Mirena Lawsuit Filed Over Pseudotumor Cerebri, Idiopathic Intracranial Hypertension
Bayer faces a new product liability lawsuit that alleges a Florida woman experienced a buildup of fluid in the brain known as pseudotumor cerebri (PTC) or idiopathic intracranial hypertension (IIH), which was allegedly caused by side effects of Mirena birth control.
The complaint (PDF) was filed by Nicole Hamill in the U.S. District Court for the Western District of Tennessee on September 29, indicating that the popular intrauterine device (IUD) caused her to suffer severe migraines, cognitive problems, vision problems, memory loss and other problems.
Hamill first received her Mirena IUD in October 2004, and just one month later she began to experience symptoms of pseudotumor cerebri. Following diagnosis of the condition in February 2005, Hamill underwent lumbar punctures to relieve intracranial pressure and had the Mirena IUD removed.
The lawsuit notes that such lumbar punctures can temporarily relieve symptoms of pseudotumor cerebri or idiopathic intracranial hypertension, but do not actually cure the condition. In addition, the punctures can cause side effects of their own, including headaches, bleeding and back pain.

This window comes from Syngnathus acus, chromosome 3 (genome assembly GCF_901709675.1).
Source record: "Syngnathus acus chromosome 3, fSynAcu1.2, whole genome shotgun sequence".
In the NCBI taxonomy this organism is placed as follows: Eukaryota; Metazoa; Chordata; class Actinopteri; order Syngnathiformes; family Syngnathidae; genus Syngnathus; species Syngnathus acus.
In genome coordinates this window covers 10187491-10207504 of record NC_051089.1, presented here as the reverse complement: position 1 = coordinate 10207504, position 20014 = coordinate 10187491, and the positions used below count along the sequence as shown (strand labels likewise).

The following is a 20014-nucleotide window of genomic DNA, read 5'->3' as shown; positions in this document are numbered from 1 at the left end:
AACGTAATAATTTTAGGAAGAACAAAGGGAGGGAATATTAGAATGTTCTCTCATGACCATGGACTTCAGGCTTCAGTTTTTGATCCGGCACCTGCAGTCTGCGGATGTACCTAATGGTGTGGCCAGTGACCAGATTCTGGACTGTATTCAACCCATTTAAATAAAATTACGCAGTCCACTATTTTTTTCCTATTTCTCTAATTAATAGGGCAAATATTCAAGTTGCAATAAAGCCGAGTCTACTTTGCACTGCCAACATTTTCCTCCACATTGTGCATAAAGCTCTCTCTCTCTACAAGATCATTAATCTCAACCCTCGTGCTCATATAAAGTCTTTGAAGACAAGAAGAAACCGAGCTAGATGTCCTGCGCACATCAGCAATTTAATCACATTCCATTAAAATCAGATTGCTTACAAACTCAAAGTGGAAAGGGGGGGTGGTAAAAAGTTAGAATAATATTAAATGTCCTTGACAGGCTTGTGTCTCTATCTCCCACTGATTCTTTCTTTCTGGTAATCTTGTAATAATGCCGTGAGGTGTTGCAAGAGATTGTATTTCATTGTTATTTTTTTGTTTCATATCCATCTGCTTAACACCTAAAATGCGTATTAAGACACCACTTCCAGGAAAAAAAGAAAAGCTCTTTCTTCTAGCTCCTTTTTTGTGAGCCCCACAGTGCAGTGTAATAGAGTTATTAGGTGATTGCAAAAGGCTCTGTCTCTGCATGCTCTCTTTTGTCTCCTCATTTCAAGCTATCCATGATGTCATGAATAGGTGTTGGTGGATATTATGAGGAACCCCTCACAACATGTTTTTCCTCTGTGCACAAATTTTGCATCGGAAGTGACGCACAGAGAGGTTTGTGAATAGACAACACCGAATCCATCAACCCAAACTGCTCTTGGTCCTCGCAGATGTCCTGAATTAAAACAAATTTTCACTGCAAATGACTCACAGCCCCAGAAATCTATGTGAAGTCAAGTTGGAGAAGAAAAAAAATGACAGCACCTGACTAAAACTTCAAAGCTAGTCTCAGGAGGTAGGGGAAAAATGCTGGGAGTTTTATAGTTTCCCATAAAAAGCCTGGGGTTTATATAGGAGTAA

Hamill was implanted with another Mirena IUD in April 2012, and began to suffer worsening symptoms of migraines and vision problems, before having the birth control implant removed again in October 2014.
Mirena is a long-acting form of birth control, known as an IUD or intrauterine device, which is implanted into the uterus to prevent pregnancy for up to five years. However, many women have experienced Mirena complications, mostly involving claims that the IUD perforated the uterus or moved out of position, causing severe internal injuries.
The case joins a growing number of other Mirena lawsuits pending in courts throughout the U.S., which allege that Bayer failed to adequately warn about certain risks associated with their popular birth control. While most of the complaints involve migration problems with Mirena, several other women have claimed they developed IIH/PTC from levonorgestrel used in Mirena.
Plaintiffs allege that Bayer knew or should have known about the link between Mirena and pseudotumor cerebri (PTC)/idiopathic intracranial hypertension (IIH), and should have provided stronger warnings about the risk of problems caused by pressure on the brain from the build-up of cerebrospinal fluid while on Mirena birth control.